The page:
Remaining catastrophe losses still unaccounted for are estimated by Jefferies to be in the $20 billion ballpark – a disparity likely to fuel reinsurance price rises when some companies’ provide upwards loss provisions in 2018.
“At first glance, it appears that the industry midpoint estimate of $95bn may have overestimated the losses. If true, then lower industry losses would challenge the prospect of a material rate rise at the 1st January renewals,” said Jefferies.
The $20bn loss gap aggregates the natural catastrophe losses reported at companies’ Q3 earnings for Hurricanes Harvey, Irma and Maria (HIM) and Mexican earthquakes, and compares this to industry loss estimates.
“Pre-tax losses net of reinsurance/retrocession are currently at $46bn. Estimating a $29bn loss for the alternative capital market, we still fall short of the industry estimate of $90-$100bn by just over $20bn,” said Jefferies.
Analysts said smaller Lloyd’s syndicates and U.S. insurers are among firms most likely to revise current loss reports.
After Hurricane Katrina in 2005 industry loss estimates rose by 20%, post Hurricane Sandy in 2012 figures rose as much as 70% – indicating loss revisions are still on the cards for Q3 reported losses.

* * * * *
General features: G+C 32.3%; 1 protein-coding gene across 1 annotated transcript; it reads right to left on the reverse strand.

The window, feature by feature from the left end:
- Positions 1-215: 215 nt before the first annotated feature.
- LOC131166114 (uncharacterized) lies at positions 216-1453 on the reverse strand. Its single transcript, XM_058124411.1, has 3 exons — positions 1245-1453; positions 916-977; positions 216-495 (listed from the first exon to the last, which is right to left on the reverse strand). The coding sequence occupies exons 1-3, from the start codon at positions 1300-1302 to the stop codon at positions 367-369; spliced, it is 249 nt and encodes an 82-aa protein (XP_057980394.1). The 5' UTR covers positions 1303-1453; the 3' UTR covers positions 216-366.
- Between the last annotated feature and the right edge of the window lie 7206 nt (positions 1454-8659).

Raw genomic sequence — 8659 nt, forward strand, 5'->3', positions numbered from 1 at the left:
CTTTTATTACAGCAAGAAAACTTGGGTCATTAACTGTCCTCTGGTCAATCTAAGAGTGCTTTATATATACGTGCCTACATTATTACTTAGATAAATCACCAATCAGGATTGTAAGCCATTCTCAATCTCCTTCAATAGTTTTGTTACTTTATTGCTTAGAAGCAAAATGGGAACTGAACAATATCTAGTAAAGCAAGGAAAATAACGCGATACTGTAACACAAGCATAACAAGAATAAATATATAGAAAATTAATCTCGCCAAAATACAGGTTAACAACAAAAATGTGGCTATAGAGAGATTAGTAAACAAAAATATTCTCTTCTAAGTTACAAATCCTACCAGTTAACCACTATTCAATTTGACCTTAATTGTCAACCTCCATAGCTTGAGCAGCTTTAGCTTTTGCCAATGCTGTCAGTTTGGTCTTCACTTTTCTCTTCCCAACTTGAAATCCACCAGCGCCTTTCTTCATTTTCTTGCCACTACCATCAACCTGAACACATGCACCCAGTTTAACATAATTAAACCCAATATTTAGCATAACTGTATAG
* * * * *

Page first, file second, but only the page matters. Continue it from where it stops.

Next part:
A further reason to be sceptical of reported losses is demand surge – not all insurers have factored in the inflation of rebuilding materials and labour costs post a catastrophe event.
In addition, business interruption claims in Puerto Rico from Hurricane Maria are likely to be especially volatile, with large areas of the island still without power.
Jefferies also noted that reinsurers often report losses net of reinstatement premium received, meaning that actual losses are marginally higher.
“Our analysis of industry wide losses also suggests that the large European reinsurers have outperformed their peers, leading us to reiterate our preference for SCOR,” Jefferies said.
Munich Re and Swiss Re incurred the largest nominal losses with more than $3.5 billion each, however, Jefferies added that these losses are still materially lower in proportion to their book value than Bermudan and Lloyd’s of London peers.
European reinsurers dramatically outperformed their counterparts in the tax saving impact of losses; “European reinsurers appear to have particularly outperformed by saving 30%+ as a tax deduction, compared to many Bermudan reinsurers that saved less than 8%.”
Jefferies believes that the missing $20 billion gap will be filled over time through increased company losses and forecast that with still strong balance sheets in spite of recent losses, the European ‘Big 4’ are well placed to take advantage of the rate rise in 2018.